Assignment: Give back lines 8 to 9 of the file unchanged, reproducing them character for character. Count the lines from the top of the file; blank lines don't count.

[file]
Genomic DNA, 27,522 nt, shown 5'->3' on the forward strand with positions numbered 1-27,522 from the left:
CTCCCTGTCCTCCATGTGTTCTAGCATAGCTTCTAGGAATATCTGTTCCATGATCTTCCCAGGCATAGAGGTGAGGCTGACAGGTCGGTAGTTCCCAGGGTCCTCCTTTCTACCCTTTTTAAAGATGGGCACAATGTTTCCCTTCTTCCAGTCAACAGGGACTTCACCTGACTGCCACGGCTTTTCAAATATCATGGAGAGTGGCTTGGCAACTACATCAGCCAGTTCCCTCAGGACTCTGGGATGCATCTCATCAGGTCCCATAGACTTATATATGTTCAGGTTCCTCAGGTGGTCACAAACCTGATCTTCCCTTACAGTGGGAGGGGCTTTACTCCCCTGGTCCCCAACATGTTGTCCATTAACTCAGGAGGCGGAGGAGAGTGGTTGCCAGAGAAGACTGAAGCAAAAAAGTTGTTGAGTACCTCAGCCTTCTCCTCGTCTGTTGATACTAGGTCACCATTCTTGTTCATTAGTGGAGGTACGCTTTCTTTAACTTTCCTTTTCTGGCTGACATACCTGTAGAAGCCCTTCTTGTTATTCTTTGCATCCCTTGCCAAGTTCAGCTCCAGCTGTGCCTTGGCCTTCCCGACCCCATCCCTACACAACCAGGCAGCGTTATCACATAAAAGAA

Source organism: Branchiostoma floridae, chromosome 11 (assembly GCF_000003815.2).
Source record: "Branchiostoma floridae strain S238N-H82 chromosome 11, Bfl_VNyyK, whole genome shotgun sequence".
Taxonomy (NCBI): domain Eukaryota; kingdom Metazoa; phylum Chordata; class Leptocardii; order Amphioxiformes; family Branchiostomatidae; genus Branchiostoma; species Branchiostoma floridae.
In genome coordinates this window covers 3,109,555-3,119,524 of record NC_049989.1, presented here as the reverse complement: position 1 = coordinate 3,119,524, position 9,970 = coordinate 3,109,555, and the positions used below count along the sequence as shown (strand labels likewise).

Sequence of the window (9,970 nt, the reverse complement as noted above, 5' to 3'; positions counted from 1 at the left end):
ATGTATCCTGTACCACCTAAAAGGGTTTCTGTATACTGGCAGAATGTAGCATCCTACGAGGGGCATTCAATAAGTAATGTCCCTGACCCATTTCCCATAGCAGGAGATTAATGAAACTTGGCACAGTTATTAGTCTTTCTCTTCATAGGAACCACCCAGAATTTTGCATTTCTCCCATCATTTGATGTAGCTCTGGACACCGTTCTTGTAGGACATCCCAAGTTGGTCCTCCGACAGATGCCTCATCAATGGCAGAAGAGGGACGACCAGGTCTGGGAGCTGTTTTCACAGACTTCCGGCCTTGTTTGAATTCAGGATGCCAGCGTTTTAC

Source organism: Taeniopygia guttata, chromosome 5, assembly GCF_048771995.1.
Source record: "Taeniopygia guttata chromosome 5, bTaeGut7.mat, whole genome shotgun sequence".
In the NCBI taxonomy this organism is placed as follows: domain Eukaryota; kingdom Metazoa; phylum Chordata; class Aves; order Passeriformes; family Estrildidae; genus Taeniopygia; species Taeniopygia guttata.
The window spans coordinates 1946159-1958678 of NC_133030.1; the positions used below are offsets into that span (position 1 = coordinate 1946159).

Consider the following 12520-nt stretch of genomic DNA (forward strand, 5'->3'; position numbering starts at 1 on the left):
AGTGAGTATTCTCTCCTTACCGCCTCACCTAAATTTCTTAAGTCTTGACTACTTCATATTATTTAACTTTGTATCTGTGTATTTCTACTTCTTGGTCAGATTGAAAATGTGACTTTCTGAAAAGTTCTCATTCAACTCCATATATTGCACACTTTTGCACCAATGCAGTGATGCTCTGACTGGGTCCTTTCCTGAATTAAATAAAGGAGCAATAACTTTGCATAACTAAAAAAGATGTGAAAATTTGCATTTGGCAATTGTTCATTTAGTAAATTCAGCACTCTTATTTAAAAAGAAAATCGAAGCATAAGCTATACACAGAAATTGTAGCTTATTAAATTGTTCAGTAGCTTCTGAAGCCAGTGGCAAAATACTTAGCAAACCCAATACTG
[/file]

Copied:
ATGTATCCTGTACCACCTAAAAGGGTTTCTGTATACTGGCAGAATGTAGCATCCTACGAGGGGCATTCAATAAGTAATGTCCCTGACCCATTTCCCATAGCAGGAGATTAATGAAACTTGGCACAGTTATTAGTCTTTCTCTTCATAGGAACCACCCAGAATTTTGCATTTCTCCCATCATTTGATGTAGCTCTGGACACCGTTCTTGTAGGACATCCCAAGTTGGTCCTCCGACAGATGCCTCATCAATGGCAGAAGAGGGACGACCAGGTCTGGGAGCTGTTTTCACAGACTTCCGGCCTTGTTTGAATTCAGGATGCCAGCGTTTTAC

Source organism: Taeniopygia guttata, chromosome 5, assembly GCF_048771995.1.